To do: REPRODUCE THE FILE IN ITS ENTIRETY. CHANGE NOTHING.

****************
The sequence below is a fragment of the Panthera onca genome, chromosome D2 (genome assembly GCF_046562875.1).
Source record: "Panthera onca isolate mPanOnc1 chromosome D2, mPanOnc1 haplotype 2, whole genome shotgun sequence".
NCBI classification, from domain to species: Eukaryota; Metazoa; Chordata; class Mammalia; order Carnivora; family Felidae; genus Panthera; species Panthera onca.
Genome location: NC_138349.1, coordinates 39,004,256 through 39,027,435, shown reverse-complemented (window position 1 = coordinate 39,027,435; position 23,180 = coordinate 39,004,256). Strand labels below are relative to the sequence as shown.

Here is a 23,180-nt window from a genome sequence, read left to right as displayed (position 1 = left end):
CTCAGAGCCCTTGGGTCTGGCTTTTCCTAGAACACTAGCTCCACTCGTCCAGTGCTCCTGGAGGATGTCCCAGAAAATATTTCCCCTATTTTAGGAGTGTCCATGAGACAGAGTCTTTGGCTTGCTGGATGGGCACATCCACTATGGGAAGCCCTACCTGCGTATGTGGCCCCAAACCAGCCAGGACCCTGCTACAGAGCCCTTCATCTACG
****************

The sequence below is a fragment of the Panthera onca genome, chromosome D2 (genome assembly GCF_046562875.1).
Source record: "Panthera onca isolate mPanOnc1 chromosome D2, mPanOnc1 haplotype 2, whole genome shotgun sequence".
NCBI classification, from domain to species: Eukaryota; Metazoa; Chordata; class Mammalia; order Carnivora; family Felidae; genus Panthera; species Panthera onca.
Genome location: NC_138349.1, coordinates 39,004,256 through 39,027,435, shown reverse-complemented (window position 1 = coordinate 39,027,435; position 23,180 = coordinate 39,004,256). Strand labels below are relative to the sequence as shown.

Here is a 23,180-nt window from a genome sequence, read left to right as displayed (position 1 = left end):
CTCAGAGCCCTTGGGTCTGGCTTTTCCTAGAACACTAGCTCCACTCGTCCAGTGCTCCTGGAGGATGTCCCAGAAAATATTTCCCCTATTTTAGGAGTGTCCATGAGACAGAGTCTTTGGCTTGCTGGATGGGCACATCCACTATGGGAAGCCCTACCTGCGTATGTGGCCCCAAACCAGCCAGGACCCTGCTACAGAGCCCTTCATCTACG